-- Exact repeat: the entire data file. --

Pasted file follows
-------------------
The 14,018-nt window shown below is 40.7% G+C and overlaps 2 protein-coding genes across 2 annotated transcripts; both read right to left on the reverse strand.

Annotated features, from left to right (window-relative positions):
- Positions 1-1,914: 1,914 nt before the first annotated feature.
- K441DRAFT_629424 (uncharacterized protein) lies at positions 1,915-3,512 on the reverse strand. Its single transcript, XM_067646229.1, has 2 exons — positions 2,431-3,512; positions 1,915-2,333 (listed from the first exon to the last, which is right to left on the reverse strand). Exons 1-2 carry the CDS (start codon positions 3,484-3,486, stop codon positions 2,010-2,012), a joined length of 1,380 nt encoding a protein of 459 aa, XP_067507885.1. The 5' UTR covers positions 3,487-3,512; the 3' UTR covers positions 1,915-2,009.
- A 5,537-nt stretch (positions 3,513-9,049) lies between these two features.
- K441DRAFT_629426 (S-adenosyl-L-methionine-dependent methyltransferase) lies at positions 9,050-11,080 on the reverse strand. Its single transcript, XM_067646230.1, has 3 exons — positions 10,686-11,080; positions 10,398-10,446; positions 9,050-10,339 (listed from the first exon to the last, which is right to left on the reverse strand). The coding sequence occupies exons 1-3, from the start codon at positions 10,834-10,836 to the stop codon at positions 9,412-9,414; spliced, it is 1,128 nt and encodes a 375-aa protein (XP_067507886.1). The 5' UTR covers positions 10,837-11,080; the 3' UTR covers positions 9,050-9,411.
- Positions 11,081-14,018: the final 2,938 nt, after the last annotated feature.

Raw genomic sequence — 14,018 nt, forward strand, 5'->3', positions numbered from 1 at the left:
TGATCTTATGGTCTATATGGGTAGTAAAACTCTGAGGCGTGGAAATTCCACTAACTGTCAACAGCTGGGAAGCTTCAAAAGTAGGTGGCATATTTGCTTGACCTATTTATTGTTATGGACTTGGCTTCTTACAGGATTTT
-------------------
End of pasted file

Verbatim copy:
The 14,018-nt window shown below is 40.7% G+C and overlaps 2 protein-coding genes across 2 annotated transcripts; both read right to left on the reverse strand.

Annotated features, from left to right (window-relative positions):
- Positions 1-1,914: 1,914 nt before the first annotated feature.
- K441DRAFT_629424 (uncharacterized protein) lies at positions 1,915-3,512 on the reverse strand. Its single transcript, XM_067646229.1, has 2 exons — positions 2,431-3,512; positions 1,915-2,333 (listed from the first exon to the last, which is right to left on the reverse strand). Exons 1-2 carry the CDS (start codon positions 3,484-3,486, stop codon positions 2,010-2,012), a joined length of 1,380 nt encoding a protein of 459 aa, XP_067507885.1. The 5' UTR covers positions 3,487-3,512; the 3' UTR covers positions 1,915-2,009.
- A 5,537-nt stretch (positions 3,513-9,049) lies between these two features.
- K441DRAFT_629426 (S-adenosyl-L-methionine-dependent methyltransferase) lies at positions 9,050-11,080 on the reverse strand. Its single transcript, XM_067646230.1, has 3 exons — positions 10,686-11,080; positions 10,398-10,446; positions 9,050-10,339 (listed from the first exon to the last, which is right to left on the reverse strand). The coding sequence occupies exons 1-3, from the start codon at positions 10,834-10,836 to the stop codon at positions 9,412-9,414; spliced, it is 1,128 nt and encodes a 375-aa protein (XP_067507886.1). The 5' UTR covers positions 10,837-11,080; the 3' UTR covers positions 9,050-9,411.
- Positions 11,081-14,018: the final 2,938 nt, after the last annotated feature.

Raw genomic sequence — 14,018 nt, forward strand, 5'->3', positions numbered from 1 at the left:
TGATCTTATGGTCTATATGGGTAGTAAAACTCTGAGGCGTGGAAATTCCACTAACTGTCAACAGCTGGGAAGCTTCAAAAGTAGGTGGCATATTTGCTTGACCTATTTATTGTTATGGACTTGGCTTCTTACAGGATTTT